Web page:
By Ehichioya Ezomon
When one finger takes the oil, it soils the rest four fingers. When one part of the body is sick, the whole body will be sick.
This is a metaphor for the security situation in Nigeria where swathes of its landscape are in constant and consistent attacks by armed men.
What are the indicators of such sieges? There’re reports of the attackers overrunning, and renaming indigenous communities, and imposing a quasi-administration that levies the “occupied people,” in order to guarantee them access to their farms and markets.
In some instances, advance notices are allegedly sent by the attackers to communities before they strike, but still, no appropriate response from security operatives to check the invasion.
The attackers, in whatever guise, have downed a couple of military jet bombers in the North East and North West, and repeatedly attacked military bases and institutions, and police formations.
They carry out almost daily abductions and kidnappings of scores or hundreds of school children, students and other innocent Nigerians, mostly across the North-East, North-West and North Central (Middle Belt) of Nigeria for huge ransom payments.
The South-East of Nigeria has been in steady attacks by a militia group – Eastern Security Network (ESN), allegedly an armed wing of the proscribed Indigenous People of Biafra (IPOB), and “Unknown Gunmen” primarily targeting police officers and formations.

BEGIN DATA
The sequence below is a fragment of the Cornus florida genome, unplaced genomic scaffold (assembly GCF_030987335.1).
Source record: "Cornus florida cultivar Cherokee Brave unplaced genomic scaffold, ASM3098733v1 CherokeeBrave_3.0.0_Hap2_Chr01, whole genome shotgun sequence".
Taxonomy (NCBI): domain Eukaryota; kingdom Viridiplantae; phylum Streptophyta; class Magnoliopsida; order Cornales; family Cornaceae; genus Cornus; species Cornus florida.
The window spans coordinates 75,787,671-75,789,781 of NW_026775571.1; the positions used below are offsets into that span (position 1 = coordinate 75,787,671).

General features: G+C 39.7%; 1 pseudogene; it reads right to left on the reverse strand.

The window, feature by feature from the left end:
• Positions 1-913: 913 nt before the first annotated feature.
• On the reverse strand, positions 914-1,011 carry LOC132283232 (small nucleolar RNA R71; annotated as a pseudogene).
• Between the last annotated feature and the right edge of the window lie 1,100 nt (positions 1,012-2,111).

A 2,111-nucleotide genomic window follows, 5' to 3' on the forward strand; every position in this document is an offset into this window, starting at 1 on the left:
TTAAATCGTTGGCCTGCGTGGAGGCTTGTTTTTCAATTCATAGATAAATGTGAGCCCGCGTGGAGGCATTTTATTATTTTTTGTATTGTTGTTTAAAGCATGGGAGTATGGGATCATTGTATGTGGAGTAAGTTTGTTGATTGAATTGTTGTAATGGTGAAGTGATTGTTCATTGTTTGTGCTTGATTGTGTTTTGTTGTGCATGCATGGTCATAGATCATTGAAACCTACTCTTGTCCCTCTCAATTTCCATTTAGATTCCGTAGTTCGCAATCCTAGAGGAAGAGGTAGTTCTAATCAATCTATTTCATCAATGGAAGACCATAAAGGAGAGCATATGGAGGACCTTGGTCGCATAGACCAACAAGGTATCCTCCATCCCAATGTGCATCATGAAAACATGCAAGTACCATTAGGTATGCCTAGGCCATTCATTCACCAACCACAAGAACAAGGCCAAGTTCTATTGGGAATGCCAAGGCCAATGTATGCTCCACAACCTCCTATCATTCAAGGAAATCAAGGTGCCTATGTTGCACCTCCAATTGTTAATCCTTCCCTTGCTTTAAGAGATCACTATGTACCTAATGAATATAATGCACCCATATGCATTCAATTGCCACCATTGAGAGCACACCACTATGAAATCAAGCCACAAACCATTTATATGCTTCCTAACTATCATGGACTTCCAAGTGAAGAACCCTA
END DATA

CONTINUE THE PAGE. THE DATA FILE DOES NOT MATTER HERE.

The latest by the dare-devil attackers is the bombing of a train in Kaduna State, the killing of over 80 people in Plateau State and the murder of a prominent Monarch in a mosque in Taraba State.
Nigerians have lost count of these unprovoked attacks on the nation, and yet, some people declare that Nigeria is safe, and even safer than under previous administrations since 1999.
Actually, that’s the position of those in government, who bristle whenever concerned citizens question the authorities’ handling of security issues that have enveloped many parts of Nigeria.
The government is more touchy when doubts are expressed over its ability to provide security guarantees for a conducive conduct of the 2023 general election that’s barely 10 months away.
Nigerians, who’ve raised such doubts, including ‘Men of God’ and ethnic nationalities that pray for a peaceful and united country, got on the wrong side of the authorities as being against the polls.
But with the present circumstances of unending bloodletting in the country, only a power-drunk narcissist would be comfortable proclaiming that Nigeria is safe ahead of the make-or-mar elections.